I'll be honest: this film is hard going. People often refer to Bresson's films as "rigorous" or "austere," and A Man Escaped is quintessential: there's little dialogue and long silences, we're as cut off from beauty and certainty as the character whose prison cell we share, and the story itself is stripped down to absolute essentials—cold, hard physical reality, and the will to escape.

If you're looking for more accessible prison movies that touch on these spiritual questions—hope in the face of despair, the power of human relationship in a place of terrible inhuman isolation—I would recommend The Shawshank Redemption or To End All Wars. But if you've got an evening free of distractions and you're ready to experience a true landmark of spiritual cinema, let me point you to A Man Escaped. As with so many truly great films, you may want to view it more than once, to talk about the film with friends and to read up on it—on the Web, at your local university library.

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Letterier and a fellow prisoner plan their getaway

Letterier and a fellow prisoner plan their getaway

But don't get the idea that this film is an intellectual puzzle that has to be picked apart and philosophized over to make any sense. The fact is, it can be a remarkably powerful experience the first time you view it, its suspense gradually building to excruciating intensity—frankly, this film made me breathless the way few Hitchcocks ever have. And the master director accomplishes all of this with incredible restraint and nuance. It's nothing short of a wonder that so stark and minimal a film can create such potent feelings, images and moments that linger so persistently, divine intimations that seem so inescapable.

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The DVD release is as stripped-down and essential as the movie itself, with no extras except the original French trailer for the film (without subtitles). That trailer, though, stands by itself as a miniature work of art, consisting of many shots not used in the feature film, and closing with an extended shot of a blank prison wall, with only the sound of a choir singing the "Dona nobis pacem."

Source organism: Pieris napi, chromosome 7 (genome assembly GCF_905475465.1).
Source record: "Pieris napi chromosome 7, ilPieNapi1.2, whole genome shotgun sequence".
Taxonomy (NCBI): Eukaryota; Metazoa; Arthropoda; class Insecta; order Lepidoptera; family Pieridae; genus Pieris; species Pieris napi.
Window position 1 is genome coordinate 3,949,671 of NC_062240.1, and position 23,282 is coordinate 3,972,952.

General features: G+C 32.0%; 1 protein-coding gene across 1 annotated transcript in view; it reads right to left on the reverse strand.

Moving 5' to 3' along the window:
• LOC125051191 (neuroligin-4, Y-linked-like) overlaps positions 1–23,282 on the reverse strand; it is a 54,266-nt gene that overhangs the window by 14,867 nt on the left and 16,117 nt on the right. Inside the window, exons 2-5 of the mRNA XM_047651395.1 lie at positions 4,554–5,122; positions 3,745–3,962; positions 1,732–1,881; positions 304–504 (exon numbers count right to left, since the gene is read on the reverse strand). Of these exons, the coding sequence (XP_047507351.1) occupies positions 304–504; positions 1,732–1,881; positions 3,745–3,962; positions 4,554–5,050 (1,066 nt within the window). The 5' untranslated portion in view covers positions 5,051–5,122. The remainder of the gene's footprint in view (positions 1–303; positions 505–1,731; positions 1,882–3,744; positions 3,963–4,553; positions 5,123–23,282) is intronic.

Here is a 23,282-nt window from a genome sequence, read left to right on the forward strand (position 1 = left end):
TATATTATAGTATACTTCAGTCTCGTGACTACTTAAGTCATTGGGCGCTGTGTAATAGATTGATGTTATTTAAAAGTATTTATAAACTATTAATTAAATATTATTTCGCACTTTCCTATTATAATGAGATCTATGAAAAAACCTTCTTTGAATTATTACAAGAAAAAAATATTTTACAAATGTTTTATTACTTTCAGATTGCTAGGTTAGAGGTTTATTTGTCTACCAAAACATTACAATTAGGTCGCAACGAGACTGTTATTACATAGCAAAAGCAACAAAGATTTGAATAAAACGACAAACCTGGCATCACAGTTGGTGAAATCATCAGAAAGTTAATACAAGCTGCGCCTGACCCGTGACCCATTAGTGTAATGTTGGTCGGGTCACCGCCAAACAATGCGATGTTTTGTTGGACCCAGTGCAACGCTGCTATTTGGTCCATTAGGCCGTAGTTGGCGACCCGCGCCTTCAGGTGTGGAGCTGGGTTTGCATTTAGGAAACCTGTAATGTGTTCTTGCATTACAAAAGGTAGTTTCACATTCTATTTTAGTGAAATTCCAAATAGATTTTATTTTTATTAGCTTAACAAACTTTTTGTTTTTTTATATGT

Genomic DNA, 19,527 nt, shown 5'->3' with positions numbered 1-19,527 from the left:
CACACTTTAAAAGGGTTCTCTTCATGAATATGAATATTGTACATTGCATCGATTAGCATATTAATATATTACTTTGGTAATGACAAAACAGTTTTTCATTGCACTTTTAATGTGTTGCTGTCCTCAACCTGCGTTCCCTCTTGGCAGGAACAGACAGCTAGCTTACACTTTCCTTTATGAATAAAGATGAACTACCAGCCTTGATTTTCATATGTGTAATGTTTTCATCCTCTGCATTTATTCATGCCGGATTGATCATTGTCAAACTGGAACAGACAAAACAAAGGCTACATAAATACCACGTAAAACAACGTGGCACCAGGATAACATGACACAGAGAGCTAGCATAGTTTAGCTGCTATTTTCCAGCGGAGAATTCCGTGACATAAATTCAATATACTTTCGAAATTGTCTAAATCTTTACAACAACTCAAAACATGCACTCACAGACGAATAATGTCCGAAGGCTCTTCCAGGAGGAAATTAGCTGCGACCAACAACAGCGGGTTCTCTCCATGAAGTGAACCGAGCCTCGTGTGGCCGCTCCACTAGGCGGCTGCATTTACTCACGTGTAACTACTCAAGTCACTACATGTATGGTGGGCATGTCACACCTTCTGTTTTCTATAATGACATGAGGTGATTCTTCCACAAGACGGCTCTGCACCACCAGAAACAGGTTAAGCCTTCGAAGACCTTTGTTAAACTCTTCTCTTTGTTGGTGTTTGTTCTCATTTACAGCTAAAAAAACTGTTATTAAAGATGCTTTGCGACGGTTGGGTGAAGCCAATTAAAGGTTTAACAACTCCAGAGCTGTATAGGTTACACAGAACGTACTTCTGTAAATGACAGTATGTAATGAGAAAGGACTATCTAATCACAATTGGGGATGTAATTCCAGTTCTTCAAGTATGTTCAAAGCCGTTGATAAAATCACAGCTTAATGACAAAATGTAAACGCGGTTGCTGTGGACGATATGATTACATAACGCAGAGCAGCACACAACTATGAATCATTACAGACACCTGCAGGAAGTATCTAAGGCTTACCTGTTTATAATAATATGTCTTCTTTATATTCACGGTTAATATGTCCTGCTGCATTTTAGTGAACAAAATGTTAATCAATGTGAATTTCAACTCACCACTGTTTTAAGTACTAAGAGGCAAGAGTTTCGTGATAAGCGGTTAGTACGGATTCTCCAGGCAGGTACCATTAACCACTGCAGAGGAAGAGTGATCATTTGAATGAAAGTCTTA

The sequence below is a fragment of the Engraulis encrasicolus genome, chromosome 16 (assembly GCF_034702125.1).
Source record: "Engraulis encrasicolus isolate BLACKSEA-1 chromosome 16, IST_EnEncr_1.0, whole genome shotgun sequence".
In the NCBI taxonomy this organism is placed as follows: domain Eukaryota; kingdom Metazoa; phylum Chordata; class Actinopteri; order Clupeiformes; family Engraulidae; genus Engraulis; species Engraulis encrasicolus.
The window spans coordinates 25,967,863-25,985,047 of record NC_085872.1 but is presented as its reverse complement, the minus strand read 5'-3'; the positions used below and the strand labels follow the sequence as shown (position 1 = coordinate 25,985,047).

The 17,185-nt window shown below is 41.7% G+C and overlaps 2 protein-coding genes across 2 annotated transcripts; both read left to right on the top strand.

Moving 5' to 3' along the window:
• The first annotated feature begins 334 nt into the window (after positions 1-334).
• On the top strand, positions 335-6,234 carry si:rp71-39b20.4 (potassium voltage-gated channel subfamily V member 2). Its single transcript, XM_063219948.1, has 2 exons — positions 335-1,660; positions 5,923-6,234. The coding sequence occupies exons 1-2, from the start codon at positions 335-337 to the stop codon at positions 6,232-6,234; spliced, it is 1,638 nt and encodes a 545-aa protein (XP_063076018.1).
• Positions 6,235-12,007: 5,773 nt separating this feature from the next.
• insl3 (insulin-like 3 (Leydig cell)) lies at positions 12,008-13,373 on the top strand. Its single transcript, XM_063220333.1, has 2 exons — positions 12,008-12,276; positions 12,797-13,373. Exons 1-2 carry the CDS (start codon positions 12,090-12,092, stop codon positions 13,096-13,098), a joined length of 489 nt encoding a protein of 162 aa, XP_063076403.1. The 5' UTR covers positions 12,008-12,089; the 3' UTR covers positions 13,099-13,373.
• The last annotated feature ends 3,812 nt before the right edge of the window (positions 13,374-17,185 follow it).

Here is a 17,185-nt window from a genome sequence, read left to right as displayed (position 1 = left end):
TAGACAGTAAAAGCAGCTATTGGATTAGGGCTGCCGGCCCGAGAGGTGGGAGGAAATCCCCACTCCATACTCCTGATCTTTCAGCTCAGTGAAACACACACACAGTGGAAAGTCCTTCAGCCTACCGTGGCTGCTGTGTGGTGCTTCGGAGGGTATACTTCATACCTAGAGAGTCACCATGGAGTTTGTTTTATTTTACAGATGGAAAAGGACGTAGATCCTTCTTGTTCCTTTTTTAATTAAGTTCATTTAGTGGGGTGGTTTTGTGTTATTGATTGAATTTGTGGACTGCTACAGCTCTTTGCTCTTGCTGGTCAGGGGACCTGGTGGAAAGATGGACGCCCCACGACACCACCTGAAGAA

Talk About It

Discussion starters

  1. This film is adapted from the memoir of Andre Devigny, a Catholic French Resistance fighter who was imprisoned in Montluc prison during WWII. Devigny writes, "There were two elements in this plan: mine and God's. Where, I wondered, was the dividing-line set? Alas, I could not tell; but I felt that heaven would only aid my grimly resolute struggle insofar as I threw every physical and moral reserve I possessed into the balance." Where do you see God's hand in the events of the story?

  2. Like many prison movies, this one moves from a sense of complete isolation to the creation—against all odds—of real community. What acts of kindness and self-sacrifice break down the walls between characters in this hostile environment, and aid Fontaine in his efforts to escape?

  3. One of the prisoners is a pastor, arrested while delivering a sermon, who once dreamt of being alone with his Bible. What do you think of his apparent lack of interest in escape from the prison?

The Family Corner

For parents to consider

There is nothing here to offend: the film contains no offensive language or sexual behavior, and any acts of violence occur off-camera. But younger viewers are likely to be bored by the slow pace.

Our Rating
4 Stars - Excellent
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Directed By
Robert Bresson
Run Time
1 hour 41 minutes
Cast
Fran├žois Leterrier, Charles Le Clainche, Maurice Beerblock
Theatre Release
August 26, 1957 by New Yorker Video